Shale oil production is saving shipbuilding in Philadelphia

PHILADELPHIA -- The shale boom and the Jones Act are saving shipbuilding at the 213-year-old Philadelphia Navy Yard.

On a part of the grounds now operated by Aker, workers apply a coat of gray paint to the deck of a new 800,000-barrel oil tanker in one dock. The hull of another tanker sits in the adjacent berth. Blue sparks fly from welding torches in the warehouse-sized shop where workers assemble sections known as grand blocks. Blue-green sheets of steel that will make up the skeleton of future ships are piled throughout the yard.

"Less than three years ago, you would have seen an empty dock, empty building dock, no grand blocks lying around and practically empty production halls," Kristian Rokke, the shipyard's executive chairman, said during an oil tanker christening ceremony April 25 at the shipyard. "Many were starting to say that we might not make it."

Instead, the company has tripled employment, created a $978 million, four-year order backlog and seen its share price quadruple in the past year.

U.S. shipyards are enjoying a surge of demand to build vessels to transport the record amounts of shale oil being drilled in the fields of Texas and North Dakota.

Federal law bans most oil exports, and the Merchant Marine Act of 1920, called the Jones Act, restricts shipments within the United States to U.S.-built vessels.

Aker plans to build 10 petroleum tankers over the next five years. General Dynamics Corp.'s shipyard in San Diego has announced plans for as many as eight more. That would be a 45 percent increase in the U.S. fleet from 40 vessels, according to the Washington-based Shipbuilders Council of America.

There are about 4,386 oil and product tankers globally. Most of the fleet is built in Asia, said Dave St. Amand, president of Navigistics Consulting, a Boxborough, Mass.-based maritime firm.

Smaller U.S. shipyards manufactured 341 tank barges in 2013, up 88 percent from 2011, according to Tim Colton, a Delray Beach, Fla.-based analyst.

"Everyone that wants to build commercial product-carrying vessels is full right now, and it hasn't been that way in a long time," Mr. St. Amand said. "It's increased employment all over. It's been a boon. It's been real good for the yards."

Higher crude prices and advances in horizontal drilling and hydraulic fracturing have helped increase production by 57 percent in the past five years to the highest level since 1986. Pipelines bring crude to the Gulf Coast, where inventories rose to a record in May.

The glut has pushed the down the price of crude on the Gulf Coast. Light Louisiana Sweet this year has cost an average of $3.86 a barrel less than Brent, the benchmark grade foreign imports are based on.

A 1975 law bans most oil exports, so shipments must be between U.S. ports, and per the Jones Act, only on U.S. vessels.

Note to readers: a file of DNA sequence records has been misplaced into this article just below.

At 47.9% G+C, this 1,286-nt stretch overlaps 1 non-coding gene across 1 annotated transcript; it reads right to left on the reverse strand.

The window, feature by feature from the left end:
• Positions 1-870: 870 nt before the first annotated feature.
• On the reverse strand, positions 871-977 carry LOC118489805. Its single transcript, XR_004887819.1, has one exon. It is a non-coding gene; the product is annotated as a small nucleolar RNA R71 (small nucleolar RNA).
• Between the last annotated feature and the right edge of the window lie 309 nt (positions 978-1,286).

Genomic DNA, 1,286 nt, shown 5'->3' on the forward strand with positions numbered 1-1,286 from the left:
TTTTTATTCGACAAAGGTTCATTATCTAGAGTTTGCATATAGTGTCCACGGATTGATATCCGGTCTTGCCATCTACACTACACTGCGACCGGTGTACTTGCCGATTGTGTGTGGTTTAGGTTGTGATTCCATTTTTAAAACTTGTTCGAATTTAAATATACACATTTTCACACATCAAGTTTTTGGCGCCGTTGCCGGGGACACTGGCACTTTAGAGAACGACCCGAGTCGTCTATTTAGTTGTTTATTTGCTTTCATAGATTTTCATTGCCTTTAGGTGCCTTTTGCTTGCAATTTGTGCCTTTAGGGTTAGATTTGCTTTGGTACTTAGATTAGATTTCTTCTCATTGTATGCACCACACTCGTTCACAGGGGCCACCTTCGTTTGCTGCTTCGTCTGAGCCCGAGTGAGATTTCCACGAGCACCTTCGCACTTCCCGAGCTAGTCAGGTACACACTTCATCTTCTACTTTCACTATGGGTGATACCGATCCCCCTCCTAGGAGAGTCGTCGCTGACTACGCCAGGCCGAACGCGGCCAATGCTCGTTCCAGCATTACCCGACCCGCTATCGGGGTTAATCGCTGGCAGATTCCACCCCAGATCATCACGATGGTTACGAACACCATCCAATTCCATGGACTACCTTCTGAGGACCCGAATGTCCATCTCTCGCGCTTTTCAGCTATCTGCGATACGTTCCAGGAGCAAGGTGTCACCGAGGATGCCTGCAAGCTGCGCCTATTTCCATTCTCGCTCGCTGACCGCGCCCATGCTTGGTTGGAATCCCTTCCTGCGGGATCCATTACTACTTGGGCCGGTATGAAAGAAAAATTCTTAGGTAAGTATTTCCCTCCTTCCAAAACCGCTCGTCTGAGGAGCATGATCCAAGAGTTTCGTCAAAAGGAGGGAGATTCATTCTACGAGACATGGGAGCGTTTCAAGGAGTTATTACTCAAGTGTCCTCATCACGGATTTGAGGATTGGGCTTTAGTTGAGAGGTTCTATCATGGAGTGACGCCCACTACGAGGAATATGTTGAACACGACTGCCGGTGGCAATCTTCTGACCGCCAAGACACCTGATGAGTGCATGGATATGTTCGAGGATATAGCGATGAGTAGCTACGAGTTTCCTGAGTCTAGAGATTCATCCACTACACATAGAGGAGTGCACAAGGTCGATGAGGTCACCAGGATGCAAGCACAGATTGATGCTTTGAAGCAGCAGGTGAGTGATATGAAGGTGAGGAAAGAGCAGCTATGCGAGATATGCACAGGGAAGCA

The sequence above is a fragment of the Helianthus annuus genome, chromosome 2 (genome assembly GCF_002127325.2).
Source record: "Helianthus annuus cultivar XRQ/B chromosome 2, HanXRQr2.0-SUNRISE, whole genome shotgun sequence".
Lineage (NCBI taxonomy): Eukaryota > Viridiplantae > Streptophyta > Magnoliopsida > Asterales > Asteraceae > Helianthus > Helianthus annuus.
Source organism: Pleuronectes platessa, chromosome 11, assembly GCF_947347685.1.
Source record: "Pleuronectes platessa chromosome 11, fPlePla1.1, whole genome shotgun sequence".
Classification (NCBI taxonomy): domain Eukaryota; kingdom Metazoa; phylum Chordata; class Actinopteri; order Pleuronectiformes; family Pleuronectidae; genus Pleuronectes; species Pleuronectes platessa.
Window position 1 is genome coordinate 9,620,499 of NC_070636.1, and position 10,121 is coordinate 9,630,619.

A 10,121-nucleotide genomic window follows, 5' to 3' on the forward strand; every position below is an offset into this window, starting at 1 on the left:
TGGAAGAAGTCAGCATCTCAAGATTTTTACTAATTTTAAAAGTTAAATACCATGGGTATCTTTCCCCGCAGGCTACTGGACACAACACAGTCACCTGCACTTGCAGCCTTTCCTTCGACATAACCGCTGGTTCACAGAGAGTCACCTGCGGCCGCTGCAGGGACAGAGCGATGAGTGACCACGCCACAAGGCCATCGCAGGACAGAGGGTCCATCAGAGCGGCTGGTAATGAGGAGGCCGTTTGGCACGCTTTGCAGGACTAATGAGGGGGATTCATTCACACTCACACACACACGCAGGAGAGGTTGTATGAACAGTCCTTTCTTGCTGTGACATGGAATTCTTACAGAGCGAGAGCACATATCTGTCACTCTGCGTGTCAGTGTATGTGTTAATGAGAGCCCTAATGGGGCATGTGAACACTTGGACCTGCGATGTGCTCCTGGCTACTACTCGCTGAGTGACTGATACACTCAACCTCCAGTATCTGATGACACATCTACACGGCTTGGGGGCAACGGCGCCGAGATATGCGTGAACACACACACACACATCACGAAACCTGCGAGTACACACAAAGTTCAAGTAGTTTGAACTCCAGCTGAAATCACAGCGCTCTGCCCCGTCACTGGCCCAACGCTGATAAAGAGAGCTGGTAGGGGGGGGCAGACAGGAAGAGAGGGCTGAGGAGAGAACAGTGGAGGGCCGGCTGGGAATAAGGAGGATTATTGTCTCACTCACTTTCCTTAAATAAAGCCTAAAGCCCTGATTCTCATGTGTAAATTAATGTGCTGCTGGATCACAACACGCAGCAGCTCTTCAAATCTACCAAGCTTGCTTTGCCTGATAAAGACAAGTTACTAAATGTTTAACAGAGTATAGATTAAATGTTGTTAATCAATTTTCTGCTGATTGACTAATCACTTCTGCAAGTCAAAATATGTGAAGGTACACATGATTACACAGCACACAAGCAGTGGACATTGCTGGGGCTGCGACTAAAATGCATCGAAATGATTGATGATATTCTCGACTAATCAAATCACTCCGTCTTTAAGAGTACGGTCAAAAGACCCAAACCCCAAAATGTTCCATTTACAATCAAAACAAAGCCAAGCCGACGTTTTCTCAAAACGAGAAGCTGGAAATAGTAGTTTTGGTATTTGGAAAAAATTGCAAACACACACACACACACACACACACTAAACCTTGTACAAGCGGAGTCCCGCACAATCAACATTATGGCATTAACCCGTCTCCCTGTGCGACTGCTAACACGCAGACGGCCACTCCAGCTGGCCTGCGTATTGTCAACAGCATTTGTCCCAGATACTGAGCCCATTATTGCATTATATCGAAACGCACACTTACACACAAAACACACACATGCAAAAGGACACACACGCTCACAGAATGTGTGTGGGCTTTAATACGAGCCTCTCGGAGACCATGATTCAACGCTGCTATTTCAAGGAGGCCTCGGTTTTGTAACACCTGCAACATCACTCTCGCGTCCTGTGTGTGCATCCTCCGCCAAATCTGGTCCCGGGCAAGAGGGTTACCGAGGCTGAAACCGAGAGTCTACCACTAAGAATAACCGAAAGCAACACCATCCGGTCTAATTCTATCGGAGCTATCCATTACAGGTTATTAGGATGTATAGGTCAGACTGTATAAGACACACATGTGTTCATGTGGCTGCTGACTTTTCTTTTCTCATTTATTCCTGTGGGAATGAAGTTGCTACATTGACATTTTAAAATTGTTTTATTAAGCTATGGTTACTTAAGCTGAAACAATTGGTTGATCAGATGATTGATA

Scarcity has raised demand for qualifying tankers. Phillips 66 leased two last year to carry crude around the Gulf of Mexico to its New Jersey refinery.

"I just wish we had gotten three or four," Greg Garland, the company's chief executive officer, told reporters at a May 7 news conference in Houston. "Outside of pipelines, it's the best way to transport oil if you're a coastal refiner."

Philadelphia became home to the U.S. Navy's first shipyard in 1801 on land leased by the Continental Congress in 1776. It moved to its current home on League Island in 1871, and in the 1940s employed more than 50,000 men and women to build war vessels, including the USS New Jersey, the most-decorated battleship in U.S. history, which fought in World War II, the Korean War and the Vietnam War.

The Navy closed the facility in 1995. State and local governments later pledged $429 million in incentives to Kvaerner to help redevelop part of it into a commercial shipyard. Other tenants on the site, now an industrial park, include Tasty Baking Co., GlaxoSmithKline and Urban Outfitters's corporate headquarters.

Kvaerner merged with Aker in 2005. The shipyard trades as Aker Philadelphia Shipyard on the Oslo Stock Exchange, with a majority of its shares owned by Aker's investment arm.

The yard reopened in 2000 and built several container ships and double-hulled product carriers to replace single-hull vessels that had been outlawed following the Exxon Valdez oil spill in 1989. Employment fell from 1,250 in 2009 to 330 in 2011.

"We didn't have anything. The future looked bleak," said shipbuilder Fred Chamberlain, who has worked at the yard since 2000. "But management told us to stay on top of our game, always reassuring us that things were on the downside now, but we were going to be alright."

State and city governments contributed another $42 million to the yard in 2011 to help it build two petroleum tankers eventually sold to Jacksonville, Fla.-based Crowley Maritime Corp.

Now, the yard has increased employment to more than 1,100, with workers typically earning between $50,000 and $70,000 a year, Mr. Chamberlain said.

He and other shipbuilders piece together steel into modules in white aluminum buildings large enough to house several football fields. Blue cranes hoist the modules to the yard's building dock, where they are welded together into ships.

Hundreds of workers came to the yard on their day off April 25 to see the fruit of their labor, the christening of the Liberty Bay, an 800,000-barrel oil tanker they built for Exxon Mobil Corp. to transport crude from Alaska to West Coast refineries.

"I've been in this business since I graduated from college in 1980," Rob Grune, Crowley's senior vice president and general manager for petroleum services, said in an interview. "In terms of all forms of commercial shipbuilding, I don't think I've ever seen it this healthy."

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